Imagine If You Were Your Own Friend, And Take Your Advice

Postcard - Sexy Woman writing a letter

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Self-Care Tip #234 – Imagine if you were your own friend, and take your advice.

Joana Johnson, author of CreatingBrains.com, full-time mom of six, part-time University history teacher, student, wife, confidant, friend and sister-in-law… (no she’s not running for president) …Joana asked me today,

Write a letter to someone you love sharing what you want them to do to take better care of themselves.  You don’t have to give it to them or you can.

Now imagine what letter with what self-care requests would someone who loved you write to you?

…You’re right.  I’m going to have to talk her into running for president.

And so, I offer this challenge to you.  I wonder after you.  I am sitting in waiting.  Please tell us this part or more of your story.

Self-Care Is About More Than “Me”

Self-Care Tip #208 – If for no other reason, get friendly with yourself simply to survive and you’ll see what that means later.

my self care reminders

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It is not unusual to think of “selfish-care” when we hear “self-care.”  I can imagine children gripping their mother’s skirts more tightly, husbands pulling their helpmate’s hands away from this influence, church-folk sniffing over rejections to service-calls or friends personalizing the way their phone doesn’t ring as much as it used to.  This is a natural response, although it is a false perception.  Think – feeling suffocated by her penance, he’s wearing a martyr’s cross or she’s giving to us from victimhood.  Those are the times we would rather not receive the gifts of time, person or anything dripping with that kind of guilt and implied debt. This kind of service comes from someone impoverished, giving on credit.

I’ve been known to say, “We can’t give what we don’t have.”  Or as Jasmine said,

You can’t give someone a ride if you’re all out of gas!

So when is self-care selfish?  To be true to what self-care is, I’d say almost never.  However, because the question comes from such an intuitive fear in any of us, “never” can’t be an entirely fair answer.  To answer it best though, we need to turn it over and go back to trying to discover why we wanted self-care first.  What brought us here?  Jacqui said it well in yesterday’s post-comments:

Ditto about ‘self-care boot camp’. I may steal that one. You’ve given me permission to be selfish if need be. It’s all about self-preservation.

Sometimes we are reduced to self-preservation.  It has an intensity to it, a survival mode of live or die, which may be appropriate to a desperate condition in life.   Many of us know what that feels like.  So in this context, self-care is in part about survival.  Alright.  But is survival a selfish need?  Are we worth that little?  Does the life in us hold value only at that level?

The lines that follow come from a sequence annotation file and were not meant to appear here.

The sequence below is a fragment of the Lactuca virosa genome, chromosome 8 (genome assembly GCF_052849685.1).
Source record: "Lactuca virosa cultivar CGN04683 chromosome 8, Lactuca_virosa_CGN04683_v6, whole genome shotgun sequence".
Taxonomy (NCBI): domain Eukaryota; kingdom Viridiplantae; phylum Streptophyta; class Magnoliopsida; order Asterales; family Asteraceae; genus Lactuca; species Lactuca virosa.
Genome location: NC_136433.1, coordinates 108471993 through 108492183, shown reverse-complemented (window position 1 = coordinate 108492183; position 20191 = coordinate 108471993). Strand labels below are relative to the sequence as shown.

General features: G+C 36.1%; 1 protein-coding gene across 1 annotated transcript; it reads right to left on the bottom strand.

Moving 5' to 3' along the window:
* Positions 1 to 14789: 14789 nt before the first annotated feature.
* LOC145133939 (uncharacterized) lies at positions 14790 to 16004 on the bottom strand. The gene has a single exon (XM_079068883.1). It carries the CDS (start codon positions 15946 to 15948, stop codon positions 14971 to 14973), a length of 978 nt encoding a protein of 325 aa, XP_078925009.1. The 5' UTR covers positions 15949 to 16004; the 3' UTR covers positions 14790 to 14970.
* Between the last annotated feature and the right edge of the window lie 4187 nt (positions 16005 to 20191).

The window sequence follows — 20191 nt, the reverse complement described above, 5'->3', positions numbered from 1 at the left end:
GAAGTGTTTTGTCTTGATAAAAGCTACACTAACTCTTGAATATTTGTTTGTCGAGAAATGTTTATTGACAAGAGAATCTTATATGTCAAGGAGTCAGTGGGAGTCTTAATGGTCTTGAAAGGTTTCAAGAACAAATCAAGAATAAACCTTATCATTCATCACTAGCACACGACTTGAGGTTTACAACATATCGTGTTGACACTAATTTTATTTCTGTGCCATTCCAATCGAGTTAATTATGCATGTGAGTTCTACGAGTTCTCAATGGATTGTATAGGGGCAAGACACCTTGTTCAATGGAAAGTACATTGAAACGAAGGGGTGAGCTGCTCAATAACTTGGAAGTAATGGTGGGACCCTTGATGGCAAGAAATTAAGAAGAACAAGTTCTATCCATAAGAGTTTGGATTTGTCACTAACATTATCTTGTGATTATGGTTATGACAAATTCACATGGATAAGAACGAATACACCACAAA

rejuvenation.self.care.logo

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You hear the clomping my words are making and can follow that I answer, no.  Survival has far reaching significance.  I matter.  You matter.  We have value beyond our own selves and Me booting up to live better also ripples over those same infinite number of connections.

I am confident that if for no other reason than getting friendly with yourself simply to survive, you will still see at least some of what more that means later.  Self-care is about more than Me.

Question:  When do you think self-care is selfish?  Why do you think self-care is not?  Please tell me your story.

Tell People When You Fall

It's no laughing matter ladies... Monthly brea...

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Self-Care Tip #171 – Tell people when you fall.

Driving today, I was slowed by a driver ahead of me.  I started to get irritated, (I know, “I can’t control this“), but then I noticed the car had bumper stickers supporting breast cancer.  In less than a moment my mind grabbed memories of faces, feelings, conversations, stories and personal experiences in my memory relating to breast cancer and I suddenly felt a sense of empathy and some sadness.  It left me a bit surprised and I reminded myself I was irritated at this driver.  While trying to tease apart these seemingly opposing reactions, I realized I didn’t care much any more about the slowness.  Mainly I wondered how there was breast cancer connected and I cared.

Providentially, Erin posted today on her blog-site, Healthy, Unwealthy, and Becoming Wise,

Falling finds friends.

I remembered the driver and you readers and thought, “It sure does.  Especially when we let others know.

My Ecuadorian sister, Joana Johnson, often tells me one of the biggest contrasts she see’s between our cultures,

connection.

I spent some time in Ecuador doing some clinical work and learning more Spanish between my second and third year of medical school.  I was rarely alone, which frankly creeped me out a little.  Being westernized, I was used to a huge amount of independence and anonymity.  I wonder who I would be if I had grown up knowing someone was always involved in my life.

You might have heard the proverb asking,

If a tree falls in the forest and no one is around to hear it, does it make a sound?